7) Note this very important context, from Stroud's 2015 NPR interview (15):

Interviewer CORNISH: At what point did you actually really feel guilt about what happened to Glenn Ford?

STROUD: I felt within four or five years of the verdict.

In 1984, Stroud tells us that he could, hardly, care less. From 1988/1989-2013, Stroud, allegedly, cared and still did nothing.

Which is worse? Neither could be called  . . . better.

More from the Rozemans

8) All public quotes from Isadore Rozeman's family (2015):

"We loved our uncle as we did my daughter's husband, Clint Dobson. One was killed at the age of 54, the other at 28. They were both innocent victims. However, those involved in their violent deaths are not innocent victims." (11)

"What our family learned from both (of these innocent murder victims in our family)  is that we live in a society where evil exists. There are people who do not have a moral compass and these events bear out that truth. Between society and this evil is law enforcement and those in the criminal justice system. We are thankful they stand in that gap." (11)

Sharp: What does Stroud think of Louisiana prosecutors?

Stroud: "out to win, whatever the costs." "They don't care about the victim. " "They care about their record." "The ends justified the means". (2)

Sharp: With the exception that prosecutors MUST care about their record, my guess is that, with about 95% of prosecutors, reality would condemn Stroud's slanders. And Stroud?

Doesn't it sound like he is describing himself?

We want prosecutors to care, a lot, about their record. All taxpayers and all justice loving folks want prosecutors to make the correct, responsible decisions for cases to go to trial, to plea cases when appropriate and to know when best to drop charges. Prosecutors want that to be as close to a 100% accuracy record, as possible, and so do we all.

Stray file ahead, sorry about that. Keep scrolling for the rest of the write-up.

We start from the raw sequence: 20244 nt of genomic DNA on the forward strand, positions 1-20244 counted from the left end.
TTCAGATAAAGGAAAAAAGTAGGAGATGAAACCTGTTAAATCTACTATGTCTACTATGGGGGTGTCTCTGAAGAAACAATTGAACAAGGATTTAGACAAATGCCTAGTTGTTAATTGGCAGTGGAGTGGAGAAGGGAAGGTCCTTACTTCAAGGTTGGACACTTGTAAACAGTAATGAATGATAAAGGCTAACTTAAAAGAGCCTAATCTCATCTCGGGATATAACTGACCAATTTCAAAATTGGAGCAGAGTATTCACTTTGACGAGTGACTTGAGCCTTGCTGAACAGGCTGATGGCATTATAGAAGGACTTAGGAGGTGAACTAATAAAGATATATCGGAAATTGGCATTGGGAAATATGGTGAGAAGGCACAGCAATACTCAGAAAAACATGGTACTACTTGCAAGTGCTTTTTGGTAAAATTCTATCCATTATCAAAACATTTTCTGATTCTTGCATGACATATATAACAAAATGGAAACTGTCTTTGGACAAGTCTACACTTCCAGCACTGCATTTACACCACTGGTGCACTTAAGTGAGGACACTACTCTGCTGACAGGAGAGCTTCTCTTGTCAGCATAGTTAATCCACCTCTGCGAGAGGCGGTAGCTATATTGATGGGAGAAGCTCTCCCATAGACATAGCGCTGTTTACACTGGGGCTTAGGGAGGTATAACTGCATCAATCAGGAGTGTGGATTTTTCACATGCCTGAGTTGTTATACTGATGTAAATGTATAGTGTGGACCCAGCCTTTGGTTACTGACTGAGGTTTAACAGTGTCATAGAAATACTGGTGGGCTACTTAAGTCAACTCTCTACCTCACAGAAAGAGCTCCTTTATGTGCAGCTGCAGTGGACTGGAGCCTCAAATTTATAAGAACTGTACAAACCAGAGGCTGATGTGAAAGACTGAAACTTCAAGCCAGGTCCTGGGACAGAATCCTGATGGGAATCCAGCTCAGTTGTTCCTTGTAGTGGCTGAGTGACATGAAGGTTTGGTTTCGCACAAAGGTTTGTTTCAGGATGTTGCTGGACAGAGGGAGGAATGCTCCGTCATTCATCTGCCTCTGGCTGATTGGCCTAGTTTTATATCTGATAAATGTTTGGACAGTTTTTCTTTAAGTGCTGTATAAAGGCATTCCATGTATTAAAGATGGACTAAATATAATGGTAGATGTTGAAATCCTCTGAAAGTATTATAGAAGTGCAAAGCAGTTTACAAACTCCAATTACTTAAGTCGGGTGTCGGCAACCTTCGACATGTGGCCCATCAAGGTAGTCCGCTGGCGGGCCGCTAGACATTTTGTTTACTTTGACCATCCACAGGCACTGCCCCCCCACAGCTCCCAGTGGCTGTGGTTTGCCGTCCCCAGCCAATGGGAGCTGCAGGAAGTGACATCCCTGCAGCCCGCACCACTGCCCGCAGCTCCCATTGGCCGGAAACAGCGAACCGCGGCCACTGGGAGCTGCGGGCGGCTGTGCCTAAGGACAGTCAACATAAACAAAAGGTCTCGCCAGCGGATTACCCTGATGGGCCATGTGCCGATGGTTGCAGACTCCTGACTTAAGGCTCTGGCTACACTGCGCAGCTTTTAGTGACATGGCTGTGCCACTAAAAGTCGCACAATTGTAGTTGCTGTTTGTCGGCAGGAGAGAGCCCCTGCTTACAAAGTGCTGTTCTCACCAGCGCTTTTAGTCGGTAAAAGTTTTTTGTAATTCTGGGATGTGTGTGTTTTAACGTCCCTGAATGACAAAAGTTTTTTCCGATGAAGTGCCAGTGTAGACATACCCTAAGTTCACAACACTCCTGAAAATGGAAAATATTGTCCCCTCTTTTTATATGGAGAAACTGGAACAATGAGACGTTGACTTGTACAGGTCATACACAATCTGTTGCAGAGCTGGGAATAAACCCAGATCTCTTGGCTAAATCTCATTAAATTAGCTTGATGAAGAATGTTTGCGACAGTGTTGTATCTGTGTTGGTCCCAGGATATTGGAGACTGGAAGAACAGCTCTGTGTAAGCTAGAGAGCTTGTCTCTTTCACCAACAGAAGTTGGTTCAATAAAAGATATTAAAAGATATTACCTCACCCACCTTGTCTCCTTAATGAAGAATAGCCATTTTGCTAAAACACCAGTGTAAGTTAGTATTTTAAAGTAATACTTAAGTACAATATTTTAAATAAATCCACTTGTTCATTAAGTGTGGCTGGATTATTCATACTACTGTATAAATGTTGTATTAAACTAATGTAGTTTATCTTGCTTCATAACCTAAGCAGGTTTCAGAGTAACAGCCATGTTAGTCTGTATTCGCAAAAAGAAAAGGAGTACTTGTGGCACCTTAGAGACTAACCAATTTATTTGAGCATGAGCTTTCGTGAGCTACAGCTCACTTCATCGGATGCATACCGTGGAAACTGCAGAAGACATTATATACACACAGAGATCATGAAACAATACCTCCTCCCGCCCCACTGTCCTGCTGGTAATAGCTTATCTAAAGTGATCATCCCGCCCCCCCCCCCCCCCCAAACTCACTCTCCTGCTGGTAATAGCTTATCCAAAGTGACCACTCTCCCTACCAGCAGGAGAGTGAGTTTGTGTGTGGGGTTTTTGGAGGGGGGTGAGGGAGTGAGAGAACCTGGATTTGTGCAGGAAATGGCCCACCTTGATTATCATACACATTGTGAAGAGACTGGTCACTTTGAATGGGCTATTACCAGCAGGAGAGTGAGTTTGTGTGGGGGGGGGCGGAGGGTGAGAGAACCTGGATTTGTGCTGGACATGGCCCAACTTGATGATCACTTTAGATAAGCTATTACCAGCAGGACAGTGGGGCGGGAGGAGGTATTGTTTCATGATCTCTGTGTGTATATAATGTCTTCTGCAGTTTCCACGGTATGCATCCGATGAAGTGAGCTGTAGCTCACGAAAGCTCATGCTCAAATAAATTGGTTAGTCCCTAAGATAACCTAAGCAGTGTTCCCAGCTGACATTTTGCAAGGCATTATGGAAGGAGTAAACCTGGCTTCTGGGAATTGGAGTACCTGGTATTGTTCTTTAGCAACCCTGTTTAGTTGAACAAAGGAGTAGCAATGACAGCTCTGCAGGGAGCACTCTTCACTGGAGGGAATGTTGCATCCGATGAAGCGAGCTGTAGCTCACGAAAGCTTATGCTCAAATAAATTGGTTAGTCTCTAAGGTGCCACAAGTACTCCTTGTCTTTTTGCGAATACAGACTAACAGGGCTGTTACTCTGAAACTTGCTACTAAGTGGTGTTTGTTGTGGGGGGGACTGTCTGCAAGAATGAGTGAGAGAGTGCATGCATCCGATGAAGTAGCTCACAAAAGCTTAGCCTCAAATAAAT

The Rozemans continue:

"Without the accountability imposed by law enforcement and criminal justice, we would live in chaos. Because of this, we disagree with many who describe law enforcement and criminal justice as a broken system. We differ with those who wish to lessen personal responsibility, accountability and punishment for violent criminal behavior." (11)

"Our family believes in God's grace and mercy but neither of those things negate the multiple Bible stories that reference personal responsibility and personal consequences for individual actions." (11)

In Closing

The Committee should hold Stroud responsible for his testimony and should shoulder the personal responsibility that both the committee and Stroud have to Isadore Rozeman, the Rozeman and Glenn Ford families, in setting the record straight.

Don't forget Isadore Rozeman.


As per the Death Penalty Information Center's normal absurdities, Ford is listed as no. 144 on their "innocent" or "exonerated" from death row list.



1)  A.M. "Marty" Stroud III letter, Lead prosecutor apologizes for role in sending man to death row, Shreveport Times, 3/20/2015

3) 30 Years on Death Row, CBS 60 Minutes, 10/11/2015

4) I used this video because it isolates Stroud's testimony:


5a)  STATE v. FORD, No. 50,525-CA., 193 So.3d 1242 (2016), STATE of Louisiana, Plaintiff-Appellee v. Glenn FORD, Defendant-Appellant, Court of Appeal of Louisiana, Second Circuit, May 18, 2016.

6) There are countless articles about distrusting informants. Just do a GOOGLE search.

8) STATE v. FORD, No. 85-KA-1039.489 So.2d 1250 (1986)
STATE of Louisiana v. Glenn FORD. Supreme Court of Louisiana.
March 31, 1986.   Rehearing Denied May 30, 1986.

9) from a reliable source, who stated it's "on police reports and either the bond hearing or preliminary examination testimony." I have not located the citation.

10) Dr. Phillip Rozeman speaks out on Glenn Ford case, video interview with Vickie Welborn, Shreveport Times, 4/10/2015, http://www.shreveporttimes.com/videos/news/2015/04/10/25590423/

11) Rozeman family: 'Glenn Ford is not an innocent victim', by Phillip Rozeman Shreveport Times, April 8, 2015 | Updated April 10, 2015

12) The Innocent Frauds: Standard Anti Death Penalty Strategy


The 4.1% "Innocent" on Death Row: More Nonsense

13) Innocence Project Invents False Confessions: 150% fraud rate in "confessions"

14) CPSO detective committed to solving cold cases, Vickie Welborn, Shreveport Times, July 21, 2014,

15) Prosecutor Apologizes For Putting Innocent Man On Death Row, All Things Considered, NPR's Audie Cornish, March 23, 2015,